During the late 1980’s, I saw Rory Gallagher in concert
in Los Angeles, and the two-DVD set I recently watched
of his Montreux Festival performances demonstrated
that he was a Bluesman to the core. More than a
19-year span of concerts were included from 1975,
1977, 1979, 1985 and 1994, and all of these shows
featured Gallagher (1948-1995) playing a wide array
of music on electric and acoustic instruments, primarily
in a Blues vein, with various band personnel.
He was considered to be one of the most important
Irish musicians in Rock, and his rise to fame began in
the early 1970’s, propelled by his constant recording
and touring. Gallagher was an example of a musician
who needed to be seen “live,” in order to appreciate
his considerable skills as a guitarist, and the raw
emotion of his playing. Somehow, it didn’t come across
as effectively in the recording studio.
As such, the Montreux concert excerpts I watched
were particularly valuable and informative. From a
musical standpoint, the 35-minute 1975 clip and the
44-minute 1977 footage were probably the best
overall. Both of these concerts featured the
considerable skills of Lou Martin on keyboards.
Gallagher’s voice was fresher and for the most part,
the music making was more inspired.
In contrast, the 1979 32-minute set had different
personnel on drums and no one on keyboards,
but featured Gallagher striding into the audience
during the concert. The 37-minute set from 1985
showed him supplementing his trusty Stratocaster
with an electric sitar. However in both cases, the
music making wasn’t as inspirational as his 1975
and 1977 performances.
Nevertheless, all four of the concerts on Disc One
featured fine acoustic guitar performances from
Gallagher and Gerry Mac Avoy on bass. The sound
quality varied from concert to concert, but the 1975
show had a particularly strong bass in the mix.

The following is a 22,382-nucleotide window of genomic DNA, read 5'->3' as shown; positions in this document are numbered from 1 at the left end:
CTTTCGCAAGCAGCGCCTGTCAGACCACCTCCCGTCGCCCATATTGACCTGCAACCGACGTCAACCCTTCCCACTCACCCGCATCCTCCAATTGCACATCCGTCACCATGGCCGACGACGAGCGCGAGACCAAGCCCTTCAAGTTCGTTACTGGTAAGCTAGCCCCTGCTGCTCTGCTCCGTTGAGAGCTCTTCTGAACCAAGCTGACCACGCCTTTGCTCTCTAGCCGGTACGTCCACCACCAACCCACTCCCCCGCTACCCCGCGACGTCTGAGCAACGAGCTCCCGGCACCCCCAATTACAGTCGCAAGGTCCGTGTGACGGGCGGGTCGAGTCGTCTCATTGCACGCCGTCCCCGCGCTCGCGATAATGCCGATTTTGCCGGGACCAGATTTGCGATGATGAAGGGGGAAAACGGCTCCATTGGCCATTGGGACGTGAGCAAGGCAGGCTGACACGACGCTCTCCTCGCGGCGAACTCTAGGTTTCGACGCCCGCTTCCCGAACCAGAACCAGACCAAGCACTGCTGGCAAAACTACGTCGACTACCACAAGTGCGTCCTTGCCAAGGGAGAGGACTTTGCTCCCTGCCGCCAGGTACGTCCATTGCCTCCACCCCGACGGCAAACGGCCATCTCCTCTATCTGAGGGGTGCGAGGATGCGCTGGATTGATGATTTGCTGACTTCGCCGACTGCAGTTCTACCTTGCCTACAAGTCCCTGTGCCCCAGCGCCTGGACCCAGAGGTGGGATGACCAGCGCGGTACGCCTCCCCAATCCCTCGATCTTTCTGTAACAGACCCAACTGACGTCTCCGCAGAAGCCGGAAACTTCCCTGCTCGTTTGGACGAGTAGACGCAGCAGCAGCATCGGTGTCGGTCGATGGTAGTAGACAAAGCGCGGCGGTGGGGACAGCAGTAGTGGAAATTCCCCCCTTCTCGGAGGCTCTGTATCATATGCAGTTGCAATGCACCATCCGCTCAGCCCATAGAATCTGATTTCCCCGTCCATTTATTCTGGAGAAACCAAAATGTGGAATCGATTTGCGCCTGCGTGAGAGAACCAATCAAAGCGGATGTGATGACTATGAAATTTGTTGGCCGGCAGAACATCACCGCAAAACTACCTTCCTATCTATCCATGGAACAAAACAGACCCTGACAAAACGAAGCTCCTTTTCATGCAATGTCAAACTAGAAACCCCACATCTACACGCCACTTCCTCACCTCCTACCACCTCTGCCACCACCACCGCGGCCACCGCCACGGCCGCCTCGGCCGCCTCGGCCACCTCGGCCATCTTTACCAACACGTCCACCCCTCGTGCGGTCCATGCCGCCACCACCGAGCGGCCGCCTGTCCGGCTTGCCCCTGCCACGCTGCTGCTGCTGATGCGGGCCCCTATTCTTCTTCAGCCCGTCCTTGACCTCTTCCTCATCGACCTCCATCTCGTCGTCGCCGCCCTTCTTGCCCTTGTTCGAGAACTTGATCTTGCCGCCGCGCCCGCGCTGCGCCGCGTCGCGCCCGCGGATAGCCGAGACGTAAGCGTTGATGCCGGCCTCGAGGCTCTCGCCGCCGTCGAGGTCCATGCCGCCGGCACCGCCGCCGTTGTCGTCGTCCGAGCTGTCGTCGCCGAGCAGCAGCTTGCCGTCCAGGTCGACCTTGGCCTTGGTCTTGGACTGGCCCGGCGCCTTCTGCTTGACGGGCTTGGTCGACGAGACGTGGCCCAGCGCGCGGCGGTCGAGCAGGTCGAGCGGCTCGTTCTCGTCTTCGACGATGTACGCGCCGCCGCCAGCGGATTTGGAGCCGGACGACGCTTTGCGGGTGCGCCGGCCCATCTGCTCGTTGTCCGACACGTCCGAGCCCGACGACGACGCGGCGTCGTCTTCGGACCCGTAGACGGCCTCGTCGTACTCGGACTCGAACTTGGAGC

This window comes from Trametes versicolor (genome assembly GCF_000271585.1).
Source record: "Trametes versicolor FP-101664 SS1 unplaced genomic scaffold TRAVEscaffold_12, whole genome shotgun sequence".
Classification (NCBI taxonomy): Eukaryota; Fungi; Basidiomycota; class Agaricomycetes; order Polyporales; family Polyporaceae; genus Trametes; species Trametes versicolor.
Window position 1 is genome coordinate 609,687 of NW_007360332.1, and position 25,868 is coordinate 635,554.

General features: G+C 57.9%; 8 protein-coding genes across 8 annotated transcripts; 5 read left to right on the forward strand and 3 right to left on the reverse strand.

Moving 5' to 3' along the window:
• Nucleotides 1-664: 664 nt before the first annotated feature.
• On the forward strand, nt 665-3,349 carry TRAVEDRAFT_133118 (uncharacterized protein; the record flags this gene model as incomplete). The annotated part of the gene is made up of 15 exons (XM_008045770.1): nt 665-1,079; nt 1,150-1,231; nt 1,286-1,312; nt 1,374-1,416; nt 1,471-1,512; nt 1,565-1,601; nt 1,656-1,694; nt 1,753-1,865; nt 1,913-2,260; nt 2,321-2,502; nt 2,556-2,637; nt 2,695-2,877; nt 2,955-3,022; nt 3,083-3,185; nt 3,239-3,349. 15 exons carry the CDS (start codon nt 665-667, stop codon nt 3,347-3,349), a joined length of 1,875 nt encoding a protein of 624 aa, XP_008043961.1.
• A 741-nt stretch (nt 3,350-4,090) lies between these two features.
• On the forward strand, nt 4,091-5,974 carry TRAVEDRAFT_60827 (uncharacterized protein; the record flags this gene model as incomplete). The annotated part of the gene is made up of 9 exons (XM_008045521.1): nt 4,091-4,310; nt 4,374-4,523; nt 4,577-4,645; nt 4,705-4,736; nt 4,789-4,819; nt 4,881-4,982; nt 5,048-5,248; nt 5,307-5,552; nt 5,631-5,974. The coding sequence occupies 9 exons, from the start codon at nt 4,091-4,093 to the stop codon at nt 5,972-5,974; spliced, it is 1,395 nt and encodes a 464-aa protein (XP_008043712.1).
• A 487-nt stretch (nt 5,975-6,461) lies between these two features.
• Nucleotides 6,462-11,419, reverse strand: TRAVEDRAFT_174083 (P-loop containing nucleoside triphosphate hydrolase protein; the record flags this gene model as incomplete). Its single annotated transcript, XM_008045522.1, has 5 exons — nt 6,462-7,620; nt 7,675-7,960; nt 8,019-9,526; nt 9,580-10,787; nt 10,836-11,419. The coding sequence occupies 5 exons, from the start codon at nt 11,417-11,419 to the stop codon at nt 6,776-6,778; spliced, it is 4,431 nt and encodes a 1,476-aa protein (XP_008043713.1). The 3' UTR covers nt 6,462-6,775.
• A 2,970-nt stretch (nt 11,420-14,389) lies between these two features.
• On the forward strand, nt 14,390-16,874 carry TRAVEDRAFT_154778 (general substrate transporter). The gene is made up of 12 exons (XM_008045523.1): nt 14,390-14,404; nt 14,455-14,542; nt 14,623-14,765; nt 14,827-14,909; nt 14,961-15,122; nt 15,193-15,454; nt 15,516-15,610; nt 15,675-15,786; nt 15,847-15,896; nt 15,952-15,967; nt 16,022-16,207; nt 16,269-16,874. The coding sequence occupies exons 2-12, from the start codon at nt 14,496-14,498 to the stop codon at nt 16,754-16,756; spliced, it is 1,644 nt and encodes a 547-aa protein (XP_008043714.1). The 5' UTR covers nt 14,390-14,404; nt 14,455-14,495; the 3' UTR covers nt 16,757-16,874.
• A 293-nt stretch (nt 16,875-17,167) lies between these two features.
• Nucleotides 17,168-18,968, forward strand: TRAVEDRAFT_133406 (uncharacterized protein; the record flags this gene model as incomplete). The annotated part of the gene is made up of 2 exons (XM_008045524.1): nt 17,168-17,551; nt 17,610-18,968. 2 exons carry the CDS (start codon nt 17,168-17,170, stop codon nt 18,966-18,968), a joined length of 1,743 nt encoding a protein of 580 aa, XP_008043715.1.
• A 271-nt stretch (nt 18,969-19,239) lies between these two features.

There was also fine camerawork on this two
and one-half hour DVD.
Disc Two contained a 1994 set, with a running
time of about 88 minutes. By now, Gallagher was
playing with a new bassist, drummer and
a keyboard player who was relegated to “backup”
work, unlike the lead performances given by
Lou Martin in 1975 and 1977. But in the main,
the music making was at a higher level than
Gallagher’s 1979 and 1985 Montreux sets.
Aside from using a Telecaster for a couple of
songs, he relied on his Stratocaster which had
very little paint by then. This set had the
ubiquitous acoustic songs, with Bela Fleck
joining in on banjo for the classic, “Walkin’ Blues!”
Even Montreux Festival promoter Claude Nobbs
joined Mark Feldman on harmonica for the
encore tune, while Fleck switched to electric guitar,
thereby making it a five-man band.
Six bonus acoustic songs from the 1975, 1977
and 1985 shows were included on Disc Two,
with Gallagher strumming a mandolin during one
of the 1977 concert extras. The aforementioned
recorded sound continued to vary; however, it was
generally fine on this DVD. With a total running time
of more than four and one-half hours on two discs,
Rory Gallagher’s performances were certainly the
most documented in the “Live at Montreux” series,
showcasing a large part of his career. No problem
there! In my opinion, he rocked the Blues hard,
never achieving the acclaim that he deserved. It was
a pity that he died at age forty-seven, and I think
that this two-disc set is a fitting memorial
to a great guitarist.